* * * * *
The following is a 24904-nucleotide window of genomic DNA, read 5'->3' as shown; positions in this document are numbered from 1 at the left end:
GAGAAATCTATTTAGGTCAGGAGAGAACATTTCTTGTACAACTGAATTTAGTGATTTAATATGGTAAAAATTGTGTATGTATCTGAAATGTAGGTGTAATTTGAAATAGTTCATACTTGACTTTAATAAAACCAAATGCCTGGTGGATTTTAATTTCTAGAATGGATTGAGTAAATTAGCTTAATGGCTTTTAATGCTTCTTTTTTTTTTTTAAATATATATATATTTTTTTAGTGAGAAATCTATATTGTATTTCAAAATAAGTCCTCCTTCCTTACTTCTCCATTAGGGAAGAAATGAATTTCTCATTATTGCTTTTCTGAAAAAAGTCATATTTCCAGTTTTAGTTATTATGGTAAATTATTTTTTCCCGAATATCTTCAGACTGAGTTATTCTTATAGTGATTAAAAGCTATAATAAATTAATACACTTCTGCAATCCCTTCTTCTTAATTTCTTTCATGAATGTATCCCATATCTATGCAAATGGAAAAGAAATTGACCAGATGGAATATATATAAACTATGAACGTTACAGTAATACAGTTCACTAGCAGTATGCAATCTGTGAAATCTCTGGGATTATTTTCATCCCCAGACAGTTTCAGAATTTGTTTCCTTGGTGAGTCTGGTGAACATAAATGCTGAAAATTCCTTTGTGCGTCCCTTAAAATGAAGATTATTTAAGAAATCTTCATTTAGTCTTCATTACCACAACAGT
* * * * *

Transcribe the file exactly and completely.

The following is a 24904-nucleotide window of genomic DNA, read 5'->3' as shown; positions in this document are numbered from 1 at the left end:
GAGAAATCTATTTAGGTCAGGAGAGAACATTTCTTGTACAACTGAATTTAGTGATTTAATATGGTAAAAATTGTGTATGTATCTGAAATGTAGGTGTAATTTGAAATAGTTCATACTTGACTTTAATAAAACCAAATGCCTGGTGGATTTTAATTTCTAGAATGGATTGAGTAAATTAGCTTAATGGCTTTTAATGCTTCTTTTTTTTTTTTAAATATATATATATTTTTTTAGTGAGAAATCTATATTGTATTTCAAAATAAGTCCTCCTTCCTTACTTCTCCATTAGGGAAGAAATGAATTTCTCATTATTGCTTTTCTGAAAAAAGTCATATTTCCAGTTTTAGTTATTATGGTAAATTATTTTTTCCCGAATATCTTCAGACTGAGTTATTCTTATAGTGATTAAAAGCTATAATAAATTAATACACTTCTGCAATCCCTTCTTCTTAATTTCTTTCATGAATGTATCCCATATCTATGCAAATGGAAAAGAAATTGACCAGATGGAATATATATAAACTATGAACGTTACAGTAATACAGTTCACTAGCAGTATGCAATCTGTGAAATCTCTGGGATTATTTTCATCCCCAGACAGTTTCAGAATTTGTTTCCTTGGTGAGTCTGGTGAACATAAATGCTGAAAATTCCTTTGTGCGTCCCTTAAAATGAAGATTATTTAAGAAATCTTCATTTAGTCTTCATTACCACAACAGT